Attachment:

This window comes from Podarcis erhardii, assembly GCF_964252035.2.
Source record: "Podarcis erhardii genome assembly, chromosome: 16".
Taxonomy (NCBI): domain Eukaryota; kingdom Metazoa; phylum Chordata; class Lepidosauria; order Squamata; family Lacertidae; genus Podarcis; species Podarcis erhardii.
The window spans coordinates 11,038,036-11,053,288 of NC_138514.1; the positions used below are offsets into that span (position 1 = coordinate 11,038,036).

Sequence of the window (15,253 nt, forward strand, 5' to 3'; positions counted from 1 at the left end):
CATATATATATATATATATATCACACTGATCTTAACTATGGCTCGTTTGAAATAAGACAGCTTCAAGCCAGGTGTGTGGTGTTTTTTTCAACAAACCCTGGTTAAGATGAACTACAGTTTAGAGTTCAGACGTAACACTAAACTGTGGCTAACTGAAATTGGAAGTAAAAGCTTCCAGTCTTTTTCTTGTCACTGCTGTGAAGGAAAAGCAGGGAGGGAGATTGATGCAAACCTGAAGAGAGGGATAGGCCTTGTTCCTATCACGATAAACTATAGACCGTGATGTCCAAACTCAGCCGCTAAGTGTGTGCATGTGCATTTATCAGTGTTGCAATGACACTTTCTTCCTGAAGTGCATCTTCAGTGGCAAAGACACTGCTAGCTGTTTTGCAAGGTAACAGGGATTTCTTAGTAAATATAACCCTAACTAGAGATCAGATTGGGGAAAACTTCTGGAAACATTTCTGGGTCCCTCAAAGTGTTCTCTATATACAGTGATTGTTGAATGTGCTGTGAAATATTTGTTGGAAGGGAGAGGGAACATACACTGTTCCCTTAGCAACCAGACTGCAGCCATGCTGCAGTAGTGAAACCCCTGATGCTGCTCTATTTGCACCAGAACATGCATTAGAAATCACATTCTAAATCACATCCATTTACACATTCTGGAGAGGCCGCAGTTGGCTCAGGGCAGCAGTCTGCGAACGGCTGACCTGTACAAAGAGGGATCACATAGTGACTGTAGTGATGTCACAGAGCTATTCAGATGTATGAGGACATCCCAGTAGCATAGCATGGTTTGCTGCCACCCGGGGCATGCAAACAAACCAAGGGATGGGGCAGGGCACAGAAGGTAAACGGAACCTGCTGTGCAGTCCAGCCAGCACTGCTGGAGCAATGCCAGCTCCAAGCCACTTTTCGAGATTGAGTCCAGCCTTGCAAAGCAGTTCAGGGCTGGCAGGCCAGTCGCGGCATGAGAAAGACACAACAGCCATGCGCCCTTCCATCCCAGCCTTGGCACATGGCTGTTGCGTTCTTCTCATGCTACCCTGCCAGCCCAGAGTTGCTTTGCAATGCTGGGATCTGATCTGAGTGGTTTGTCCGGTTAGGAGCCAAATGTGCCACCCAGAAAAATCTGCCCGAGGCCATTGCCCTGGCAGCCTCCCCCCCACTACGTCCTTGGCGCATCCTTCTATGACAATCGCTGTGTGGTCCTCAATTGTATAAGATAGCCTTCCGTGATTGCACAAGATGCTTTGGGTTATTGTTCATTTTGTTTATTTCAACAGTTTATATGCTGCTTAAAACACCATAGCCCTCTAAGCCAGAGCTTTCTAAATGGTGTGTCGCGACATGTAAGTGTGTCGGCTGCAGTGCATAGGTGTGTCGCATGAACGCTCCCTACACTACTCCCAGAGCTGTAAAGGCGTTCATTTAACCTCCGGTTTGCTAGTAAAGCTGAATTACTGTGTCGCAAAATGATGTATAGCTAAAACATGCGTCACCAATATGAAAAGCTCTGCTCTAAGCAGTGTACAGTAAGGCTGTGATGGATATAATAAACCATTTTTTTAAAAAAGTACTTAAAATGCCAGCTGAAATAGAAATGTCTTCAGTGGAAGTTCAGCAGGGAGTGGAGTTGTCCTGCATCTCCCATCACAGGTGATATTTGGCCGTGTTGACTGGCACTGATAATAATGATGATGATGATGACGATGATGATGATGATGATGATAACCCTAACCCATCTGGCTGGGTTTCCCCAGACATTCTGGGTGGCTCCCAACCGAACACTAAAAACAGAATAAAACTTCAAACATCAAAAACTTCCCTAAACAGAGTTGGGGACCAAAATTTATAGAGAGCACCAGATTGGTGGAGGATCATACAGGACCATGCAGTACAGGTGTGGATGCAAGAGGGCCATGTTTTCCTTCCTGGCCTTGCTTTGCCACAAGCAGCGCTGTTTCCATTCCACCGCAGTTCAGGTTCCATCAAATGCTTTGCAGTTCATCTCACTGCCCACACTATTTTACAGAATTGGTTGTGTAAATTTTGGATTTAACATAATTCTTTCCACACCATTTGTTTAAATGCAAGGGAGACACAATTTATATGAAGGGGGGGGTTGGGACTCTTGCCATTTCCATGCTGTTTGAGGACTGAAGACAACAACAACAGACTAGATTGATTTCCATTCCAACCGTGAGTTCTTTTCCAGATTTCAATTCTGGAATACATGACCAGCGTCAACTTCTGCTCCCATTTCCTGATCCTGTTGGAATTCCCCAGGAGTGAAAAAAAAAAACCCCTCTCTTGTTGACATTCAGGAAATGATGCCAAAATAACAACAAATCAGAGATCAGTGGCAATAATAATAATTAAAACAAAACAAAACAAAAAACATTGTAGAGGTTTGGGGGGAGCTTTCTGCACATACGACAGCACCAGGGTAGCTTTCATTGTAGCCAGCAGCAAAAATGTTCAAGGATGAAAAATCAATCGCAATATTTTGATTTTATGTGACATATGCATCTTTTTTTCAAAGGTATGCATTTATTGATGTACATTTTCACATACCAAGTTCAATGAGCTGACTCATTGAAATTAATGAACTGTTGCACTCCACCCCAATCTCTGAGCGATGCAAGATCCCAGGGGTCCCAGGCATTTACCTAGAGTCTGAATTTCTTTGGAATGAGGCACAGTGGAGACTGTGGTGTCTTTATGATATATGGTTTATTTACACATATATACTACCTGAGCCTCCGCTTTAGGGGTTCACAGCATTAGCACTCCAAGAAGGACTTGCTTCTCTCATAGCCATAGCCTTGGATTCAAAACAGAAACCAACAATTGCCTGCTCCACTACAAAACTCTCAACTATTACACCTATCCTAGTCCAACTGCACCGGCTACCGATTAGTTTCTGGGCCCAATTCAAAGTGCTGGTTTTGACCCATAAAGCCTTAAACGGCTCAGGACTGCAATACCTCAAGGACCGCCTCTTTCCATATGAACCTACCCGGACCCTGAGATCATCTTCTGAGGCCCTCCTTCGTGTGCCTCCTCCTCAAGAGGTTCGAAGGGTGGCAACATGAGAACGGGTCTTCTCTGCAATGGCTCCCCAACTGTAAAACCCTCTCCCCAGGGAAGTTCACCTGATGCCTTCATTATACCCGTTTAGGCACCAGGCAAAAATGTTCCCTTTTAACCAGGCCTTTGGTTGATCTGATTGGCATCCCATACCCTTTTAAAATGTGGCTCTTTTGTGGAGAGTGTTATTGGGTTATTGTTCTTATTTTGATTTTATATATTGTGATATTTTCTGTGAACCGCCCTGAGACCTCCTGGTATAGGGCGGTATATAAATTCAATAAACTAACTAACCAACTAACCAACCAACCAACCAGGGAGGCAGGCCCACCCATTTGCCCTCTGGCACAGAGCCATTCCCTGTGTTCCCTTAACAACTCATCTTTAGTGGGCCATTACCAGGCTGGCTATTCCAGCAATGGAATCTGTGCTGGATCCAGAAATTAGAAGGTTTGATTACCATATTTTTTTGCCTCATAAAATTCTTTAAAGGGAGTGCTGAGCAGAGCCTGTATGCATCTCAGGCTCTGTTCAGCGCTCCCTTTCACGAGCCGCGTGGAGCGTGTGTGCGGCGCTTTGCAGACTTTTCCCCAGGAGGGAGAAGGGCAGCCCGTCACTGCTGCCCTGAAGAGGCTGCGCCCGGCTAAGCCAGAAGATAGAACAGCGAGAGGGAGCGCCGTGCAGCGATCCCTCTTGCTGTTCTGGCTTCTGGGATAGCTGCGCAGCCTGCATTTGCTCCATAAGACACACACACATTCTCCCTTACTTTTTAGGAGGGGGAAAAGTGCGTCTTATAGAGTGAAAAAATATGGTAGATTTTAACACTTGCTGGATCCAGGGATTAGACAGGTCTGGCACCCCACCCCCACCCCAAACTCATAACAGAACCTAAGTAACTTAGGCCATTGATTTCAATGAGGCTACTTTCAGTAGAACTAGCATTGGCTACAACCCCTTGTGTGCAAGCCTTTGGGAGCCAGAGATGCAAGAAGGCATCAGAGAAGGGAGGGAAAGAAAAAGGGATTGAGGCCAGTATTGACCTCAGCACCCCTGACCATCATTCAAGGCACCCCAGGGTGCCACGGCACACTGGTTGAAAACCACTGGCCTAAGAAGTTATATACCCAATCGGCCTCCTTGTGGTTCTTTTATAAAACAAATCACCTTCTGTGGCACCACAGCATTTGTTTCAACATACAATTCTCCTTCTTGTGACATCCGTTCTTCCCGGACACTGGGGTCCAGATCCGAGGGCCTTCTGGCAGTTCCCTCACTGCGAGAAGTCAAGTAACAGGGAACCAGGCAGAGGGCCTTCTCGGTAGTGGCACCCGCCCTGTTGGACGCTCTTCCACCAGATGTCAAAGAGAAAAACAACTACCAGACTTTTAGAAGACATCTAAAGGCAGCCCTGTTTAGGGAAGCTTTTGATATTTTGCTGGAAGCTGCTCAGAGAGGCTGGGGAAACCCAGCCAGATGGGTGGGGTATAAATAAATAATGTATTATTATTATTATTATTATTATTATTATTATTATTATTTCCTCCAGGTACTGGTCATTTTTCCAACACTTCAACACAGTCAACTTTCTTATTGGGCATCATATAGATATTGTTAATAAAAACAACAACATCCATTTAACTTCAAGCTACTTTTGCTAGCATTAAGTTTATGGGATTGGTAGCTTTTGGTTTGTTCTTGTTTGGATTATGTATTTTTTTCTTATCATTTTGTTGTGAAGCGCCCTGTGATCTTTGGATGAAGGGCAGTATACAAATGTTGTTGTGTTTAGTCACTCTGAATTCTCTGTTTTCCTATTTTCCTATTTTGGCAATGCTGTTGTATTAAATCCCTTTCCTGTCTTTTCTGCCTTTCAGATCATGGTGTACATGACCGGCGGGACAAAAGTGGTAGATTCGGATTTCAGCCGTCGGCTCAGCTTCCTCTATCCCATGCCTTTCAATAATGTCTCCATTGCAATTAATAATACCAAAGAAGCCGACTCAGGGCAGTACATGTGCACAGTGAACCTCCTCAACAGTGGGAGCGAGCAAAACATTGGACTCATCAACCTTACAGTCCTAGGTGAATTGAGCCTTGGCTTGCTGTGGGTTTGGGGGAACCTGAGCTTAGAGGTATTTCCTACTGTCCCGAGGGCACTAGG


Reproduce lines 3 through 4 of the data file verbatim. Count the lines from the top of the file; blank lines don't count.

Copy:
Taxonomy (NCBI): domain Eukaryota; kingdom Metazoa; phylum Chordata; class Lepidosauria; order Squamata; family Lacertidae; genus Podarcis; species Podarcis erhardii.
The window spans coordinates 11,038,036-11,053,288 of NC_138514.1; the positions used below are offsets into that span (position 1 = coordinate 11,038,036).